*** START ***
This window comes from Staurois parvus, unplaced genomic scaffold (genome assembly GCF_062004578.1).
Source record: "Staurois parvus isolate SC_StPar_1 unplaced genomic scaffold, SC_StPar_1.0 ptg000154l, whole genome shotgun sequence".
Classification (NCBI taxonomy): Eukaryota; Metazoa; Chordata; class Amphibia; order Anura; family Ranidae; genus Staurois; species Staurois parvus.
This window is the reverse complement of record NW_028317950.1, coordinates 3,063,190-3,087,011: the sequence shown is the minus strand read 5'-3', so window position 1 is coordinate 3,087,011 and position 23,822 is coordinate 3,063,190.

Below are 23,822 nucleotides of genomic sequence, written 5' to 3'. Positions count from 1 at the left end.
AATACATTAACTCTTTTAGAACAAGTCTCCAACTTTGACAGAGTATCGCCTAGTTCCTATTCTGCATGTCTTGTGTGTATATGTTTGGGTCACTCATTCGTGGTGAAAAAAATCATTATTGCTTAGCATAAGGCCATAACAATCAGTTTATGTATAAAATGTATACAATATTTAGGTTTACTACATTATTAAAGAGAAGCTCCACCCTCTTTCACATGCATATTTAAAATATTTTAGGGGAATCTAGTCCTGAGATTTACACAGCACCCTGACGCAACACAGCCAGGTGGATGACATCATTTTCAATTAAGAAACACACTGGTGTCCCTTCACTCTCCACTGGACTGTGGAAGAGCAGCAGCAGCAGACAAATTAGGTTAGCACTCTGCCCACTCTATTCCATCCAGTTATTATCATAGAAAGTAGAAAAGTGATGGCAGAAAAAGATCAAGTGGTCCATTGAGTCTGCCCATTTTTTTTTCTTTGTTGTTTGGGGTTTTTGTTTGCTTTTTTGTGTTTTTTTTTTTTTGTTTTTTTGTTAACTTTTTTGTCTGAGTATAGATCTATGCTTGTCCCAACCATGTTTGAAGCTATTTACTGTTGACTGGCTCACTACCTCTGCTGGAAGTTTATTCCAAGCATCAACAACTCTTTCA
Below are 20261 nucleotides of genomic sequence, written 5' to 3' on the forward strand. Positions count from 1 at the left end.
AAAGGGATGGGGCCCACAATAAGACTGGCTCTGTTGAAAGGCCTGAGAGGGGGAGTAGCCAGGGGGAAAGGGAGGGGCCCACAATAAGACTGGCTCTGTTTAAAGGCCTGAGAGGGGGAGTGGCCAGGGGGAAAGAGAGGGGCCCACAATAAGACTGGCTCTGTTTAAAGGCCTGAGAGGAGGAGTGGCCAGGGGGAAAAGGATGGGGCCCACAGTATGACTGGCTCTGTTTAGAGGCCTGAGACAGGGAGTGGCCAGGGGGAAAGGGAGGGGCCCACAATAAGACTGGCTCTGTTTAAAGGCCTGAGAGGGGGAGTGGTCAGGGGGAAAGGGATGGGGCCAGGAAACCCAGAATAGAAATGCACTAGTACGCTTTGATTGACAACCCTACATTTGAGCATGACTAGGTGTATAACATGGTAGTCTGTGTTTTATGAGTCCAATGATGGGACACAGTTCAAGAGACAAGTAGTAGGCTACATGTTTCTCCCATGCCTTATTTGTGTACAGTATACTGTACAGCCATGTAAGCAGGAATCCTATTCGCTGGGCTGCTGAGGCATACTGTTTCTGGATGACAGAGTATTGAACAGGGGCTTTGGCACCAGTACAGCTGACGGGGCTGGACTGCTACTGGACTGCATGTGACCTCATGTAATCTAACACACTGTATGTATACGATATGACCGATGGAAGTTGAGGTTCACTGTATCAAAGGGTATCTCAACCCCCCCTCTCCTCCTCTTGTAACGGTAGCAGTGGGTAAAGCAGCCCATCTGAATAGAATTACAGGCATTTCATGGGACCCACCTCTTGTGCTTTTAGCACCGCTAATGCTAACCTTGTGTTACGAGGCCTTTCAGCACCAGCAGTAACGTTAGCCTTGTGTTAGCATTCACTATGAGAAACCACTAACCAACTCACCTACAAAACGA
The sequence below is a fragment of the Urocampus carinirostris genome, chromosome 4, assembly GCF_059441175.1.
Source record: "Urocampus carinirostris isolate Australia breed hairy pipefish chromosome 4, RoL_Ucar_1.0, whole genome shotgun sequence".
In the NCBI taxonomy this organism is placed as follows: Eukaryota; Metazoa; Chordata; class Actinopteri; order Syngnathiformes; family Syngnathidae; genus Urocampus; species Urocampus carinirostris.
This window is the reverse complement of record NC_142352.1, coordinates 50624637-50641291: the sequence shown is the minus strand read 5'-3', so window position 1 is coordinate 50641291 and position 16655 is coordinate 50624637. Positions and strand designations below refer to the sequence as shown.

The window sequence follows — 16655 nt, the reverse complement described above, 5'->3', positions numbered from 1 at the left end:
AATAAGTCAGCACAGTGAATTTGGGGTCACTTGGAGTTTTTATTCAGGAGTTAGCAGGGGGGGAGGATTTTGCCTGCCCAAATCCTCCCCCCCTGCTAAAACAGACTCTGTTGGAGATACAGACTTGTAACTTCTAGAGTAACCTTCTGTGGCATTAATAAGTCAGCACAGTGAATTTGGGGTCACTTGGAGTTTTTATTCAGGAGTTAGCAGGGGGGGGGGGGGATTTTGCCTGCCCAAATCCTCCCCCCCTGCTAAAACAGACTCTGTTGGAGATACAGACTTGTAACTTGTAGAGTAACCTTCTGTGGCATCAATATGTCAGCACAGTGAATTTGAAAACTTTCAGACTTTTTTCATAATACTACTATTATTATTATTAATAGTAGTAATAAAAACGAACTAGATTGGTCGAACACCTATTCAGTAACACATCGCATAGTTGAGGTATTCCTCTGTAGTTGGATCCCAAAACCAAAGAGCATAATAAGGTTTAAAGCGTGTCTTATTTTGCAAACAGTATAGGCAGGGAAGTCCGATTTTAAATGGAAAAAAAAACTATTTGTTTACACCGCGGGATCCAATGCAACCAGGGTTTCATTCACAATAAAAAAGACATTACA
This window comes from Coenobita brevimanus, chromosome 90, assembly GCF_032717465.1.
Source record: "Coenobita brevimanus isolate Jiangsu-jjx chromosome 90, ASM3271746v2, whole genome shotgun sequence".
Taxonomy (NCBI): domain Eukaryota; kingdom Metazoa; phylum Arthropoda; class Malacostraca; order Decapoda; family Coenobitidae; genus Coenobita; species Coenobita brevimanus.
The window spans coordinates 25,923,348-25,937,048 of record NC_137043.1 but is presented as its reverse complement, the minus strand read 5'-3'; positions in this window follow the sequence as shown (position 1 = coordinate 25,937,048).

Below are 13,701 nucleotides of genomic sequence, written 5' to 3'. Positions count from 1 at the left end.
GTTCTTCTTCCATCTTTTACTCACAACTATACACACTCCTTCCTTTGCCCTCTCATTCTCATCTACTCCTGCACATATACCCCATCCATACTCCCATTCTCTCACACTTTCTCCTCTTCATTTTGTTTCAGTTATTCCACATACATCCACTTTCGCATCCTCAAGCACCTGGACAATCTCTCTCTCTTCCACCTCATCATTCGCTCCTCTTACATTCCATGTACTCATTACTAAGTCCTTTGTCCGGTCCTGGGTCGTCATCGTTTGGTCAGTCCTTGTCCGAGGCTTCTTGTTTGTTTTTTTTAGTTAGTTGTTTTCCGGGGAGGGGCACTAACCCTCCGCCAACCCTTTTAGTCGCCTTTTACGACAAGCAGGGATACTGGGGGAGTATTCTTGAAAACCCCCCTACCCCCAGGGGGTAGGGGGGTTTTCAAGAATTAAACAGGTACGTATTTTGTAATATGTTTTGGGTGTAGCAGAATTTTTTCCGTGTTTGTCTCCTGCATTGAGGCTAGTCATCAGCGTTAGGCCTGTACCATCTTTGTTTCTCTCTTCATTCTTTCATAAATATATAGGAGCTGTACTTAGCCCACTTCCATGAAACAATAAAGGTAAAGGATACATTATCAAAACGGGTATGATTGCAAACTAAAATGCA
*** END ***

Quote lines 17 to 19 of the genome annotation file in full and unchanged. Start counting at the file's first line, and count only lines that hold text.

Taxonomy (NCBI): domain Eukaryota; kingdom Metazoa; phylum Arthropoda; class Malacostraca; order Decapoda; family Coenobitidae; genus Coenobita; species Coenobita brevimanus.
The window spans coordinates 25,923,348-25,937,048 of record NC_137043.1 but is presented as its reverse complement, the minus strand read 5'-3'; positions in this window follow the sequence as shown (position 1 = coordinate 25,937,048).

Below are 13,701 nucleotides of genomic sequence, written 5' to 3'. Positions count from 1 at the left end.